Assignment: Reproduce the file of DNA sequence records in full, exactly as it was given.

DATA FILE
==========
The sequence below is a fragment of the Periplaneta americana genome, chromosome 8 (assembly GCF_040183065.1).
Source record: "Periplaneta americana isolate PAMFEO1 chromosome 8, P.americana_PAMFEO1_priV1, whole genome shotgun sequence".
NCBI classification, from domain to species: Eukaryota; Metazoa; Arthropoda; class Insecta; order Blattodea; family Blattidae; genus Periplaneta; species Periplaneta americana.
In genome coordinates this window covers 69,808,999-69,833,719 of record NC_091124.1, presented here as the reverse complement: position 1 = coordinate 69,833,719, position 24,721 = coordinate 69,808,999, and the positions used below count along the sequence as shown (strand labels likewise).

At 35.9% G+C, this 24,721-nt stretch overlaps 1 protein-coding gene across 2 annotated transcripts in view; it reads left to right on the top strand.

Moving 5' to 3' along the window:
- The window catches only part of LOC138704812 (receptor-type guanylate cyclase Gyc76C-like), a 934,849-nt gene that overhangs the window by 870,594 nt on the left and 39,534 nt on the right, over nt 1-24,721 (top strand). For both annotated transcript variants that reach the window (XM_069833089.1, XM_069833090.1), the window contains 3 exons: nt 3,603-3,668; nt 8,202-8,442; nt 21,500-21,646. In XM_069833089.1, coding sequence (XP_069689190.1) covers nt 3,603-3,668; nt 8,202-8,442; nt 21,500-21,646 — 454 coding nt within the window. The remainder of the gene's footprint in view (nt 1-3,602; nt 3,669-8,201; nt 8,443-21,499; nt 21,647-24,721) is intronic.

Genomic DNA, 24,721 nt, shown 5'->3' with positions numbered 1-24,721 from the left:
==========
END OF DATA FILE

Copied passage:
The sequence below is a fragment of the Periplaneta americana genome, chromosome 8 (assembly GCF_040183065.1).
Source record: "Periplaneta americana isolate PAMFEO1 chromosome 8, P.americana_PAMFEO1_priV1, whole genome shotgun sequence".
NCBI classification, from domain to species: Eukaryota; Metazoa; Arthropoda; class Insecta; order Blattodea; family Blattidae; genus Periplaneta; species Periplaneta americana.
In genome coordinates this window covers 69,808,999-69,833,719 of record NC_091124.1, presented here as the reverse complement: position 1 = coordinate 69,833,719, position 24,721 = coordinate 69,808,999, and the positions used below count along the sequence as shown (strand labels likewise).

At 35.9% G+C, this 24,721-nt stretch overlaps 1 protein-coding gene across 2 annotated transcripts in view; it reads left to right on the top strand.

Moving 5' to 3' along the window:
- The window catches only part of LOC138704812 (receptor-type guanylate cyclase Gyc76C-like), a 934,849-nt gene that overhangs the window by 870,594 nt on the left and 39,534 nt on the right, over nt 1-24,721 (top strand). For both annotated transcript variants that reach the window (XM_069833089.1, XM_069833090.1), the window contains 3 exons: nt 3,603-3,668; nt 8,202-8,442; nt 21,500-21,646. In XM_069833089.1, coding sequence (XP_069689190.1) covers nt 3,603-3,668; nt 8,202-8,442; nt 21,500-21,646 — 454 coding nt within the window. The remainder of the gene's footprint in view (nt 1-3,602; nt 3,669-8,201; nt 8,443-21,499; nt 21,647-24,721) is intronic.

Genomic DNA, 24,721 nt, shown 5'->3' with positions numbered 1-24,721 from the left: